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Jun 7, 2010 / reports


Watkins Glen is the starting line for sports car racing in America. Grand Am, NASCAR and basically all other sanctioning bodies make annual pilgrimages to The Glen. It was the site of the first sports car/road race after WWII. A foot note to The Glen – when you are in the town of Watkins Glen, make a visit to the International Motor Racing Research Center. You’ll find a treasure trove of information about every aspect of our sport including some one-of-a-kind books and photographs from racing’s greatest moments.

For me, it was love at first touch. After the weekend at The Glen, I have a ready answer when anyone asks, ‘what’s your favorite track?’ Building speed out of Turn 1, uphill through the high speed S’s, down the back straight through the amazingly fast bus stop/chicane, through the carousel , on through the challenging and tight ‘boot’, flat out with a breath of the throttle through Turn 10 and again building speed through Turn 11 for momentum on the front straight. The talk among the drivers is that it is fun and, at first, intimidating.

My times quickly dropped and speeds came up as I learned the track. We are clear that the goal is to learn the Grand Am tracks in a momentum car so I can be ready to drive with Zach and compete for the Grand AM ST championship next year and we are making great progress toward our goal. Once again, Zach (Lutz) and Ryan (Eversley) were outstanding coaches – thanks guys! These two young professional race car drivers have been both generous and relentless in their coaching. Zach and I are very pleased with my progress.

We had a rain squall come through just before the race which passed in time for us to stay on dry tires. If Lime Rock was a new experience then Watkins Glen was the real experience. I started 12th and was in the thick of the race from the start. Over 19 laps I moved up several positions, got very fast in key points on the track and was turning in race laps as fast as the front 5 cars – 2:09’s.

I learned what it really means to race at this level, running very close with other Mustang Challenge cars, trading a little paint when it couldn’t be avoided, holding my own in traffic, looking for mistakes by other drivers while driving my own race lines. I learned a lot of race craft in very close quarters at very high speeds and learned so much about gaining position in a momentum car, which is very different than my old days in GT cars in SCCA, etc.

Winning is so much about being ‘fast in’ and ‘fast out’ of corners, building momentum, driving very close to the competitors and creating passing opportunities in key spots on the track. Patience is not my strong suit, maybe as all of you know, and the only way I’ve found to ‘wait’ is to Breath!

‘Fast in’ is my bogie. After several years of braking in the approach to turns, coming off the brake immediately, then rolling onto the throttle to full throttle at the apex if possible, I was coached to go slow in and fast out – which is fine in some cars and in some series. It won’t do in the Mustang and it won’t do in Grand Am. I am breaking this habit and replacing it with (very) high speed going into the corner, trail braking while turning in, often all the way to the apex, then back on the throttle as soon as possible. Braking at high speed while turning into the apex at first gave me some real pucker moments. I’m still not doing it consistently but I will be this coming weekend at Mid-Ohio! At The Glen, I did get there on several turns, especially the high speed bus stop/chicane on the back straight. That was at first a scary Turn and is now one of my favorite Turns. I started out braking at #5 and in the race was braking well after #4! Whew! Breathe!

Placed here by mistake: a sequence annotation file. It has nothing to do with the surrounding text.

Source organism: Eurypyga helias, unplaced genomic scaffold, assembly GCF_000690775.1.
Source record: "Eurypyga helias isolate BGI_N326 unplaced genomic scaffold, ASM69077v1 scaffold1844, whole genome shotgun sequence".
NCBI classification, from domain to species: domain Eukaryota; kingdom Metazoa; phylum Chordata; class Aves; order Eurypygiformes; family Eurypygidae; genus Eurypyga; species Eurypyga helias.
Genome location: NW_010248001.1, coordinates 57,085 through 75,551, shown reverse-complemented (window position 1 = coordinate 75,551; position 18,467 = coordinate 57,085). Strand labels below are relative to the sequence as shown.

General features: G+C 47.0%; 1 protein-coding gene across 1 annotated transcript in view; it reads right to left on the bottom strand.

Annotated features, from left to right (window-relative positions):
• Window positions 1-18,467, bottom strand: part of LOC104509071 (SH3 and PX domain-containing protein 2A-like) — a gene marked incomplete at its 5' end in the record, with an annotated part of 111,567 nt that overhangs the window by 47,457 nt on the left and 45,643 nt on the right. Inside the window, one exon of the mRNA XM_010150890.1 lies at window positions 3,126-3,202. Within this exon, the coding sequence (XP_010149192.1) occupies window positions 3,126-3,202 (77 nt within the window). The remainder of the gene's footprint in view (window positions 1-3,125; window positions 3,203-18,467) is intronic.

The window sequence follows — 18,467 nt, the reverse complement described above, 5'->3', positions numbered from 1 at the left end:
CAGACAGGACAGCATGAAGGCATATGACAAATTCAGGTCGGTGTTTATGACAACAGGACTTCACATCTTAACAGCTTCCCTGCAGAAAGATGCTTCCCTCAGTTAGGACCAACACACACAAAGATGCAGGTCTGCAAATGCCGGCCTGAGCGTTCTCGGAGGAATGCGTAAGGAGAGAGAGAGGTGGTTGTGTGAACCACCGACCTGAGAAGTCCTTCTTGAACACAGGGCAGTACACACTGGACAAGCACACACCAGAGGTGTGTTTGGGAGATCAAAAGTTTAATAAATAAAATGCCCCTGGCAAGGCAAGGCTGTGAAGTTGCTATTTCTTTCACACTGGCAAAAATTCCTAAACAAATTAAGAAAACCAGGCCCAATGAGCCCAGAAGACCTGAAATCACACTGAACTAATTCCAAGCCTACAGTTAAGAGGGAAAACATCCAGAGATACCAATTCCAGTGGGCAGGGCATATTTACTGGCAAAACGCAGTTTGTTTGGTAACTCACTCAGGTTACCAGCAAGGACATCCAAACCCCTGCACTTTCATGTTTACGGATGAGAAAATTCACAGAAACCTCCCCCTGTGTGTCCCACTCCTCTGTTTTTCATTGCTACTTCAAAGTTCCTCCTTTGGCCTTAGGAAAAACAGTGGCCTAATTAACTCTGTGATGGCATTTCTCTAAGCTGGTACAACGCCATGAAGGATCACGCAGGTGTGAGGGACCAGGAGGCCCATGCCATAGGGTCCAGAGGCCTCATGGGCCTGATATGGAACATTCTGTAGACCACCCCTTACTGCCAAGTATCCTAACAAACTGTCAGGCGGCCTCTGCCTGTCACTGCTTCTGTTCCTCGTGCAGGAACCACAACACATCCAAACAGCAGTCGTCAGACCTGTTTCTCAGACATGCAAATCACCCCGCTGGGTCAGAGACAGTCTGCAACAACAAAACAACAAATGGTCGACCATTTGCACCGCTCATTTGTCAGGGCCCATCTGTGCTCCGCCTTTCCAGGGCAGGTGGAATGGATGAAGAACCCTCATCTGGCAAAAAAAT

Only two things can even come close to this, one doesn’t include clothes (sorry to embarrass Marty!) and the other is spending time with my son, Seth. This is as good as it gets! I thought I was hooked on racing until The Glen – now I’m beyond recovery. As Zach says, we’re addicted and we plan to stay that way!

We did very well until the 19th lap (out of 21). Coming out of Turn 7 the car pushed hard much like late in the race at Lime Rock, I took two off, scraped the guard rail and my race was over. No regrets, though, my pace of learning and what I now know about driving momentum cars at The Glen is priceless. Zach, Bob and John have the car back in top form and ready for Mid-Ohio.

John, Zach and I have talked through the set-up of the car and believe we can make a slight change to help prevent or diminish the late race under steer and I’ve learned how to react when it happens. I’m really excited about Mid-Ohio, where we will have several practice sessions to work on set up. It was only a short few months ago that I nothing but a broken down GT car in my garage (still there and for sale btw) and no racing on the horizon. Now I’m in the midst of racing the better part of the Mustang Challenge Series season! The law of attraction works!

I have to tell you all about one highlight of my race. Building speed through the last turn, Turn 11, as you come onto the front straight is critical. I’d been working on it each lap. Well, on one lap I had a little too much speed in very close traffic, touched the safer bearer at track out, as I ‘bounced’ back on the track fortunately was headed straight and at full throttle passed two cars on the front straight! Had to replace the mirror and the door panel, but was it worth it. As Jaime Eversley said – ‘you left your mark on Watkins Glen!’. I don’t ever need to do that again, trust me, but what a moment!

(This was originally published on Marv's Leaping Tiger Blog.)